Which I did. The book is only small, and is a reasonable introduction to Islam coupled with a fairly standard evangelical Christian apologia. Like the Pope’s Regensburg speech, the real target of ‘Islam in Our Backyard’ is not Islam or Muslims, but the lazy cultural relativism that says one religion is as good as another- meaning, one religion is as bad as another.
The main recommendation of the book is simply that religious topics should not be placed off-limits for discussion: Islam makes claims that are either true or false, and these claims should be allowed to fend for themselves in the great marketplace of ideas. Tony is confident that in this marketplace other ideas will be able to compete effectively with Islam, but the examples he chooses to illustrate the conflict between his own ideology and Islam are curiously unconvincing.
Exhibit 1: Tony says that Islam claims that God is both All Just and All Merciful, and that when pressed to explain how this can be, can only reply that it is a mystery. He finds this unsatisfactory. Tony contrasts this with Christianity, in which the perfect justice and prefect mercy of God are reconciled in the person of Jesus Christ. This is doubtless satisfactory to someone steeped in Tony’s ideology from birth, but to outsiders I am sure it will fall rather flat. After all, if you were to ask me to explain how Jesus Christ reconciles the perfect justice and perfect mercy of God, I would have to say- based on extensive reading of Christian theology over a few decades- that it was, er, a mystery.
Exhibit 2: Tony points out that Islam and Christianity cannot both be true because of their conflicting claims about the historical Jesus. Islam says that he was not really crucified, but that his followers snuck him away and that another man was crucifed in his place. Christianity says that he was crucified, died and was buried, but rose again on the third day. Now, it is easy for me to make the imaginative leap to put myself in the shoes of the average irreligious man or woman in the street, and ask: which of these two scenarios is intrinsically more plausible? Hmmm?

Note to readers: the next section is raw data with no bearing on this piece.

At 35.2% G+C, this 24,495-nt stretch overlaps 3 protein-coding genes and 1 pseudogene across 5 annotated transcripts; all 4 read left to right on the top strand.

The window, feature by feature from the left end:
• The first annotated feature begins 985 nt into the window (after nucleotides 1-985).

Exhibit 3: There is no exhibit three! These are basically the only two instances in the book- which is rather too short- where Tony explicitly contrasts the claims of Islam and Christianity.
It appears to me, then, that Tony might almost be an agent provocateur for Islam, advancing deliberately poor arguments for Christianity. In this he is similar- though he appears to be a very much nicer chap- to Terry Eagleton, a soppily left-wing literary critic who has attempted a rebuttal of Richard Dawkins’ ‘The God Delusion’.
Look at the sentence where Terry metaphorically stabs his allies in the back:
Dawkins’s Supreme Being is the God of those who seek to avert divine wrath by sacrificing animals, being choosy in their diet and being impeccably well behaved. They cannot accept the scandal that God loves them just as they are, in all their moral shabbiness. This is one reason St Paul remarks that the law is cursed.
So limited by the horizons of his own narrow culture is Terry that he cannot imagine any other interpretation of the personal relationship ‘master:servant’ but ‘bully:victim’. Terry isn’t really defending God at all. He is defending his God. He is tacitly assuming that Dawkins is perfectly right about the God worshipped by all those towelheads and rednecks.1 In the guise of defending religion, he is acting as an agent provocateur for atheism, attacking every religion but his own- like in the old truism about atheists merely having to go around gathering up all the arguments religions have already made to tear each other down.
I intend to attempt a rebuttal of Dawkins myself, of course, when his book gets in at the library, but I will accept the record of the Abrahamic religions warts and all, and proudly stand beside Osama bin Laden and John Calvin in opposition to Richard Dawkins.
1: Elsewhere, Terry has had a startlingly nasty go at the late Pope.